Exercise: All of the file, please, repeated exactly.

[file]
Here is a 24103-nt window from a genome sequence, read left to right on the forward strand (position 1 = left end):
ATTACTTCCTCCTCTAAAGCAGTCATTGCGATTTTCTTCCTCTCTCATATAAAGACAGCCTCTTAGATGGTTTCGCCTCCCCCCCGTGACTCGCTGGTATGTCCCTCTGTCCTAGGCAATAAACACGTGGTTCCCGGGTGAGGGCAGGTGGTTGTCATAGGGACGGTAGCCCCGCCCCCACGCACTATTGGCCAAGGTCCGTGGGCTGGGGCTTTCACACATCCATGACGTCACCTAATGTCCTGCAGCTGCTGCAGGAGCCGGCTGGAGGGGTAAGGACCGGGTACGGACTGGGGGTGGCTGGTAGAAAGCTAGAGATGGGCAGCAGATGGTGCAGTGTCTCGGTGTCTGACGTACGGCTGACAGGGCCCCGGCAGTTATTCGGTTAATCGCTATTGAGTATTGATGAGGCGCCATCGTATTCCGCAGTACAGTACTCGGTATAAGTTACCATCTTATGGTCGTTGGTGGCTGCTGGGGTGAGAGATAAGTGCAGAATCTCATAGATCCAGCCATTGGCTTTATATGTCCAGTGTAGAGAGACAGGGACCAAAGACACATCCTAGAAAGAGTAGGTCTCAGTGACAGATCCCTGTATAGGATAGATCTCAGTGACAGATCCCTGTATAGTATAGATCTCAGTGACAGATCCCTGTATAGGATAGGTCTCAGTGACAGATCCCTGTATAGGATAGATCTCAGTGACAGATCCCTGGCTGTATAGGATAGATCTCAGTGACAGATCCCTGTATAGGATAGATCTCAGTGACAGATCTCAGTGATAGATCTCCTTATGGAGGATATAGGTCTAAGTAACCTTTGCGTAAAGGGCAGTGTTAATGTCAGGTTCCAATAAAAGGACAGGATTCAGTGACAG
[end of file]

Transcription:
Here is a 24103-nt window from a genome sequence, read left to right on the forward strand (position 1 = left end):
ATTACTTCCTCCTCTAAAGCAGTCATTGCGATTTTCTTCCTCTCTCATATAAAGACAGCCTCTTAGATGGTTTCGCCTCCCCCCCGTGACTCGCTGGTATGTCCCTCTGTCCTAGGCAATAAACACGTGGTTCCCGGGTGAGGGCAGGTGGTTGTCATAGGGACGGTAGCCCCGCCCCCACGCACTATTGGCCAAGGTCCGTGGGCTGGGGCTTTCACACATCCATGACGTCACCTAATGTCCTGCAGCTGCTGCAGGAGCCGGCTGGAGGGGTAAGGACCGGGTACGGACTGGGGGTGGCTGGTAGAAAGCTAGAGATGGGCAGCAGATGGTGCAGTGTCTCGGTGTCTGACGTACGGCTGACAGGGCCCCGGCAGTTATTCGGTTAATCGCTATTGAGTATTGATGAGGCGCCATCGTATTCCGCAGTACAGTACTCGGTATAAGTTACCATCTTATGGTCGTTGGTGGCTGCTGGGGTGAGAGATAAGTGCAGAATCTCATAGATCCAGCCATTGGCTTTATATGTCCAGTGTAGAGAGACAGGGACCAAAGACACATCCTAGAAAGAGTAGGTCTCAGTGACAGATCCCTGTATAGGATAGATCTCAGTGACAGATCCCTGTATAGTATAGATCTCAGTGACAGATCCCTGTATAGGATAGGTCTCAGTGACAGATCCCTGTATAGGATAGATCTCAGTGACAGATCCCTGGCTGTATAGGATAGATCTCAGTGACAGATCCCTGTATAGGATAGATCTCAGTGACAGATCTCAGTGATAGATCTCCTTATGGAGGATATAGGTCTAAGTAACCTTTGCGTAAAGGGCAGTGTTAATGTCAGGTTCCAATAAAAGGACAGGATTCAGTGACAG